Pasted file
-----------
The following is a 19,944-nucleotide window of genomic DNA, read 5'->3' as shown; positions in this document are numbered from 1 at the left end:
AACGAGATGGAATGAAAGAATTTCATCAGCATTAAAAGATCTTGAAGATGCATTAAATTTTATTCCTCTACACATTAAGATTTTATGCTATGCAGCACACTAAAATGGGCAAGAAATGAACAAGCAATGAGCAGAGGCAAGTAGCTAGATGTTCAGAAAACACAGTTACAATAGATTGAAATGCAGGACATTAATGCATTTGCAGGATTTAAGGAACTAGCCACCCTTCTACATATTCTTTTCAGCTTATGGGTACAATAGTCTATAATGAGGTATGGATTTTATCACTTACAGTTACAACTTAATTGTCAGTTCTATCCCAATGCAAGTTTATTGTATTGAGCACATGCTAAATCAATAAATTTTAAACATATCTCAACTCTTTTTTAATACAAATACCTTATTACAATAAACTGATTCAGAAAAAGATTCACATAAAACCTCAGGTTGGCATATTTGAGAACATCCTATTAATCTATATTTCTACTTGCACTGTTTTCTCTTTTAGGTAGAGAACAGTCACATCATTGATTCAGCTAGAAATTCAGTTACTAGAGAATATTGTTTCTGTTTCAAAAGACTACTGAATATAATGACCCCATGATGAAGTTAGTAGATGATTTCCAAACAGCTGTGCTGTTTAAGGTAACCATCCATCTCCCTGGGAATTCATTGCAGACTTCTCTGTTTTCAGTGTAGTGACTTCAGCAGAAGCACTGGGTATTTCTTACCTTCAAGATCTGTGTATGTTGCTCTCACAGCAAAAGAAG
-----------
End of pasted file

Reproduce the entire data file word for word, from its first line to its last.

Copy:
The following is a 19,944-nucleotide window of genomic DNA, read 5'->3' as shown; positions in this document are numbered from 1 at the left end:
AACGAGATGGAATGAAAGAATTTCATCAGCATTAAAAGATCTTGAAGATGCATTAAATTTTATTCCTCTACACATTAAGATTTTATGCTATGCAGCACACTAAAATGGGCAAGAAATGAACAAGCAATGAGCAGAGGCAAGTAGCTAGATGTTCAGAAAACACAGTTACAATAGATTGAAATGCAGGACATTAATGCATTTGCAGGATTTAAGGAACTAGCCACCCTTCTACATATTCTTTTCAGCTTATGGGTACAATAGTCTATAATGAGGTATGGATTTTATCACTTACAGTTACAACTTAATTGTCAGTTCTATCCCAATGCAAGTTTATTGTATTGAGCACATGCTAAATCAATAAATTTTAAACATATCTCAACTCTTTTTTAATACAAATACCTTATTACAATAAACTGATTCAGAAAAAGATTCACATAAAACCTCAGGTTGGCATATTTGAGAACATCCTATTAATCTATATTTCTACTTGCACTGTTTTCTCTTTTAGGTAGAGAACAGTCACATCATTGATTCAGCTAGAAATTCAGTTACTAGAGAATATTGTTTCTGTTTCAAAAGACTACTGAATATAATGACCCCATGATGAAGTTAGTAGATGATTTCCAAACAGCTGTGCTGTTTAAGGTAACCATCCATCTCCCTGGGAATTCATTGCAGACTTCTCTGTTTTCAGTGTAGTGACTTCAGCAGAAGCACTGGGTATTTCTTACCTTCAAGATCTGTGTATGTTGCTCTCACAGCAAAAGAAG